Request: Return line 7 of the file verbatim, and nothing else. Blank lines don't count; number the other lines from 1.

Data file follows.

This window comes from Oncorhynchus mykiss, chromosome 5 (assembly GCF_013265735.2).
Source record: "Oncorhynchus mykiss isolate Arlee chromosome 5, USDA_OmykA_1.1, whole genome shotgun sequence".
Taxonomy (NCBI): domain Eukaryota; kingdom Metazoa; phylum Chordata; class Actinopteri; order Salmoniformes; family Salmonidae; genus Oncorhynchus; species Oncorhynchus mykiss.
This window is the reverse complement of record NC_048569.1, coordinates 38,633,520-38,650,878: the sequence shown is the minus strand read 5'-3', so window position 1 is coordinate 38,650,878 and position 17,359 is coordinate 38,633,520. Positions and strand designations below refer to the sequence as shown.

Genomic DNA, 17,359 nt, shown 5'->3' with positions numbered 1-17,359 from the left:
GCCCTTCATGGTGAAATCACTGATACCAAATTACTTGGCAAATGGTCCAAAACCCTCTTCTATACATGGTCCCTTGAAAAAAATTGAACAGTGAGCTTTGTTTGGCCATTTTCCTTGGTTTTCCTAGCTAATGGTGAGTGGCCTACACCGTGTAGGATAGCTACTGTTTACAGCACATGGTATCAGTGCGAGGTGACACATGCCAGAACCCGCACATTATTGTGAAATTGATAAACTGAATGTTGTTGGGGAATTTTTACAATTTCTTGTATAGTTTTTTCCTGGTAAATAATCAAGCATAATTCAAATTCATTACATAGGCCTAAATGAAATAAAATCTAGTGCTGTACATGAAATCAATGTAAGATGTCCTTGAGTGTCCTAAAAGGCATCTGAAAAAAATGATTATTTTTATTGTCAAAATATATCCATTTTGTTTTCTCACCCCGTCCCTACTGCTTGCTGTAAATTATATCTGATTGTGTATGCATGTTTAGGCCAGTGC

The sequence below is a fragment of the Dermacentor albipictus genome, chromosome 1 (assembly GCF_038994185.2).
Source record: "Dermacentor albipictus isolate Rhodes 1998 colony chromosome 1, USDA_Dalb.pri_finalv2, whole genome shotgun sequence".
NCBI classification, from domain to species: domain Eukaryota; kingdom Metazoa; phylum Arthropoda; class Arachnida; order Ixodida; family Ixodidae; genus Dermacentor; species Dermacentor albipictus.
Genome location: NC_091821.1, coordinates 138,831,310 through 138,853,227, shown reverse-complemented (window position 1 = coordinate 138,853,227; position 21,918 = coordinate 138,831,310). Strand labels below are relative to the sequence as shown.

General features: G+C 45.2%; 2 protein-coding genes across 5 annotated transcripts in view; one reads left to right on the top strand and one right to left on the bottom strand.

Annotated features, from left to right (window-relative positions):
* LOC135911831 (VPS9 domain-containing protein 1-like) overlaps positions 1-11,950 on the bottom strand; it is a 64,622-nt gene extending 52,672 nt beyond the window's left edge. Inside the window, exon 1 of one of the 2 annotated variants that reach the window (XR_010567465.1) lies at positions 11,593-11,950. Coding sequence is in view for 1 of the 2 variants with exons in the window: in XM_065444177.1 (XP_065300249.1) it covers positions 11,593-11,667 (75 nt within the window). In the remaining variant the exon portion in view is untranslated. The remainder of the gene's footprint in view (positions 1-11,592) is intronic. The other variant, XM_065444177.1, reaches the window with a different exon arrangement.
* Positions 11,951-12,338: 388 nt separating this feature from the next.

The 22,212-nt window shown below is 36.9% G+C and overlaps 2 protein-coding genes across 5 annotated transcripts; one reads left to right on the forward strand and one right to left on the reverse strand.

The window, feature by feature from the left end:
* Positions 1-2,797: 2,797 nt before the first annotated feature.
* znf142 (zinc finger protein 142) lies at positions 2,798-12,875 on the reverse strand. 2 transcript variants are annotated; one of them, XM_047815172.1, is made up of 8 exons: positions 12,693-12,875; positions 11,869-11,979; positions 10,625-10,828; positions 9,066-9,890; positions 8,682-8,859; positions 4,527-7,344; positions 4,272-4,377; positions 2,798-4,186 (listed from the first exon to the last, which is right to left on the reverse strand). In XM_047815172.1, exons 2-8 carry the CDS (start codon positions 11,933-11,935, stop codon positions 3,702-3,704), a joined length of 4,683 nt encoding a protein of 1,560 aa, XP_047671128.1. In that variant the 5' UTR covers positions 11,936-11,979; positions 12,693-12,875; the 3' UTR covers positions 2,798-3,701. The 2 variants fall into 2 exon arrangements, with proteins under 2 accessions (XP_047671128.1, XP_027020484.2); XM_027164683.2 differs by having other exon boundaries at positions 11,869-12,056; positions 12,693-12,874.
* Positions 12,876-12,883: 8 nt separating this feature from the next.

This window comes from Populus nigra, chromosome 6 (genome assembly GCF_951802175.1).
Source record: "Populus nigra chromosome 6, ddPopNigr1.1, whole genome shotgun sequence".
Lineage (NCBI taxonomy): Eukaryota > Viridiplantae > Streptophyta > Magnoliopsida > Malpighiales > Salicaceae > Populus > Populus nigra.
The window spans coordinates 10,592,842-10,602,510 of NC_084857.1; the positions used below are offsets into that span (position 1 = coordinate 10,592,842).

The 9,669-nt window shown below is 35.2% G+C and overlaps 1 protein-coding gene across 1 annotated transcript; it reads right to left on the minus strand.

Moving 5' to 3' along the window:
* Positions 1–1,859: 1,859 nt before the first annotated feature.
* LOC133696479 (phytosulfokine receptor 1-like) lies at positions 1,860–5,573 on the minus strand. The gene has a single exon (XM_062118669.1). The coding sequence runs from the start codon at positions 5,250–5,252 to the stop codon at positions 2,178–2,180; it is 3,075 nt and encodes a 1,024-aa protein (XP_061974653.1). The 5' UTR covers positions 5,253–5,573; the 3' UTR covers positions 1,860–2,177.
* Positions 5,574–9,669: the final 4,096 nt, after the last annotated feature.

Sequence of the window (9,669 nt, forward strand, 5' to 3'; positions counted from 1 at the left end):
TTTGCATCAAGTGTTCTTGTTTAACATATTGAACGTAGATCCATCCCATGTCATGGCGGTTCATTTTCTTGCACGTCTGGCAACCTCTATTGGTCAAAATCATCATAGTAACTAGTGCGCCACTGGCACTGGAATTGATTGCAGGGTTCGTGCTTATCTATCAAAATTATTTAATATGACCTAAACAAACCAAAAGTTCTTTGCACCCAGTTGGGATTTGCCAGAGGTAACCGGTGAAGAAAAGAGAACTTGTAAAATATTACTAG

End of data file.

The sequence below is a fragment of the Dermacentor albipictus genome, chromosome 1 (assembly GCF_038994185.2).